Anyone that's been running for a train and needed to find an elusive code in an email is going to see this as a godsend, although at the time of writing it was only a handful of airlines (which we weren't flying with) and Hotels.com that offered Passbook-compatible boarding or booking confirmation.

iPhone 5 review

However, in the future it's going to be a great service that knows where you are and will pop up with the relevant ticket on the lock screen for real ease of use.

For all those that are lamenting the lack of NFC on the iPhone 5, we hear you. We were really hoping Apple would embrace the technology in the same way as Google and Microsoft have done in order to really push the possibilities of contactless payments and services.

However, there's a fairly good case for the iPhone 5 not to have NFC on board, as it's still a nascent technology and, while Apple is noted as having an interest in the area, clearly doesn't deem it ready for the mainstream at the moment.

It's a shame as we'd love to see Airplay connections through tapping a speaker dock or paying for a Subway sandwich by tapping an iPhone on and getting loyalty points... but keep a close eye on the iPhone 5s, as we think that's when Apple will launch it.

We wanted to talk about Reminders as well, as while it's an excellent idea - being able to remind you to do things when entering a certain zone or leaving the office - it doesn't always work in practice.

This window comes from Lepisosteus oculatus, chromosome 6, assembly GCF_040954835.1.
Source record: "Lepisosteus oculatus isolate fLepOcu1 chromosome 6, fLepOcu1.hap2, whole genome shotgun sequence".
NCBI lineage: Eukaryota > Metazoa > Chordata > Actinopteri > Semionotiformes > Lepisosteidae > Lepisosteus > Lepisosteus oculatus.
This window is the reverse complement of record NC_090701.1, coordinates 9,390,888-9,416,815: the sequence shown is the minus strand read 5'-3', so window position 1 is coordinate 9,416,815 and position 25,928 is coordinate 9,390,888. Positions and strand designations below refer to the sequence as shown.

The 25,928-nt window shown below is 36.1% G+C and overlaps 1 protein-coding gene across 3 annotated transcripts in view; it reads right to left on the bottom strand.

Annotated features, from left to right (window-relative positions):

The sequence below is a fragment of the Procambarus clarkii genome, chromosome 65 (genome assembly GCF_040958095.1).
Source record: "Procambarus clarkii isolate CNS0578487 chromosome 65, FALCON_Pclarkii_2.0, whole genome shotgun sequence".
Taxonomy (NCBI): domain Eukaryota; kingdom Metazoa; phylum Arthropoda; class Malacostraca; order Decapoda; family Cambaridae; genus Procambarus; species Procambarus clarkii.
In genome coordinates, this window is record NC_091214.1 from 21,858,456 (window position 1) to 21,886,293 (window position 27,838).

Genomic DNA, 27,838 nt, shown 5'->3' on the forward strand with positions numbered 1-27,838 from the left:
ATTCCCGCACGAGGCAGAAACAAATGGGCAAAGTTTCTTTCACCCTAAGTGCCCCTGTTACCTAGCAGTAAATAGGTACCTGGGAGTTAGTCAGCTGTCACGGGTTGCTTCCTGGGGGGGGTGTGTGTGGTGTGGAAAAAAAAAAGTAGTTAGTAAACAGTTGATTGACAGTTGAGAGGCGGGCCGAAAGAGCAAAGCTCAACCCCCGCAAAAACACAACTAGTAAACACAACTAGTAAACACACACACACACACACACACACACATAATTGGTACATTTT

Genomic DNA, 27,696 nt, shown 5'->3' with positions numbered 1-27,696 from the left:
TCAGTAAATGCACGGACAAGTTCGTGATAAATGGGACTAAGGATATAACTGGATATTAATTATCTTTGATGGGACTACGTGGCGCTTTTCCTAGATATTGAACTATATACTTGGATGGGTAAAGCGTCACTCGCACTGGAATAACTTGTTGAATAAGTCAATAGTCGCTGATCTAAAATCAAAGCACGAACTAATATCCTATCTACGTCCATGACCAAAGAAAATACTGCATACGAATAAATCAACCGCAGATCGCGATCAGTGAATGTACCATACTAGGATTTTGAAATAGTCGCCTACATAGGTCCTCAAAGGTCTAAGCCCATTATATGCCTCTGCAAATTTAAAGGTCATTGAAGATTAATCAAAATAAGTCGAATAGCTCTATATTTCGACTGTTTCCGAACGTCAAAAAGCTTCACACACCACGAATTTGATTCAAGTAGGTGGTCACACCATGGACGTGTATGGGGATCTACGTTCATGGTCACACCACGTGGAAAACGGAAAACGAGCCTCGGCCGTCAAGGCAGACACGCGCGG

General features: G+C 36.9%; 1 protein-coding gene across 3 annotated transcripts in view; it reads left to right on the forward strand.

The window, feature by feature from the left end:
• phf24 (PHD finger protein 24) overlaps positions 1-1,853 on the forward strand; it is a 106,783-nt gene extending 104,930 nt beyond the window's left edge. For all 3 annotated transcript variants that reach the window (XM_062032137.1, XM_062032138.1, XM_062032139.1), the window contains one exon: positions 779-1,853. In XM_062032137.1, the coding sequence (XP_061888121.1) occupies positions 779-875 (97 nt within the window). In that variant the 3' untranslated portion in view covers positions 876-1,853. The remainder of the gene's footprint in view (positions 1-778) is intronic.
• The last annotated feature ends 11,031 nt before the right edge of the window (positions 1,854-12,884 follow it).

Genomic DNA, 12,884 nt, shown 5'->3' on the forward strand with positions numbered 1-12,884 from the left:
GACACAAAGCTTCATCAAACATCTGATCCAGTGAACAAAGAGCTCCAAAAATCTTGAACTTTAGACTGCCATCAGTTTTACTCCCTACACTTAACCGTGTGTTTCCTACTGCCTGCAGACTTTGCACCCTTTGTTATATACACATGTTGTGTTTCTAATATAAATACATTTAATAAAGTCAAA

We set up a series of reminders to be triggered on the way to work, and very few activated within a few hundred metres of where we wanted, which isn't really good enough.

Tags

Tech Specs

Product TypeSmartphone
Network BandQuad Band
Input MethodTouchscreen
TouchscreenYes
BluetoothYes
Wireless LANYes
USBNo
Contract TypeSIM-free
Built-in Memory64 GB
Built-in FlashYes
Memory Card SlotNo
Cellular Data Connectivity TechnologyGPRS, EDGE, UMTS, HSDPA, HSUPA, HSPA+
GPS ReceiverYes
Multi-SIM SupportedNo
Integrated TV TunerNo
Product FamilyiPhone 5
Cellular Generation4G
Cellular Network SupportedGSM 850, GSM 900, GSM 1800, GSM 1900, WCDMA 850, WCDMA 900, WCDMA 1900, WCDMA 2100, LTE 700, LTE 850, LTE 1700, LTE 1800, LTE 2100
Multi-touch ScreenYes
Rear Camera Resolution8 Megapixel
Number of SIM Card Supported1
Front CameraYes
Phone StyleBar
ColourSlate, Black
Operating SystemiOS
Brand NameApple
Battery Talk Time8 Hour
Screen Size10.2 cm (4")
Screen Resolution1136 x 640
Touchscreen TypeCapacitive
Weight (Approximate)112 g
Green CompliantYes
Green Compliance Certificate/AuthorityWEEE
Maximum Video Resolution1920 x 1080
Processor ManufacturerApple
Bluetooth StandardBluetooth 4.0
Backlight TechnologyLED
Operating System VersioniOS 6
Messaging TypeSMS (Short Message Service), Email, MMS (Multi-media Messaging Service), iMessage
Pixel Density326 ppi
Height123.7 mm
Width58.7 mm
Depth7.6 mm
Radio TunerNo
Battery Standby Time225 Hour
ManufacturerApple, Inc
Product NameiPhone 5
Processor Speed1.20 GHz
Product LineiPhone 5
Screen TypeLCD
Sensor TypeGyro Sensor, Accelerometer, Digital Compass, Ambient Light Sensor, Proximity Sensor
Manufacturer Part NumberMD662B/A
Manufacturer Website Addresshttp://www.apple.com/uk
Marketing Information

Thin, sleek, and very capable.

It's hard to believe a phone so thin could offer so many features: a larger display, a faster chip, the latest wireless technology, an 8MP iSight camera, and more. All in a beautiful aluminum body designed and made with an unprecedented level of precision. iPhone 5 measures a mere 7.6 millimeters thin and weighs just 112 grams. That's 18 percent thinner and 20 percent lighter than iPhone 4S. The only way to achieve a design like this is by relentlessly considering (and reconsidering) every single detail - including the details you don't see.

Package Contents
  • iPhone 5
  • Apple EarPods with Remote and Mic
  • Lightning to USB Cable
  • USB Power Adapter
  • Documentation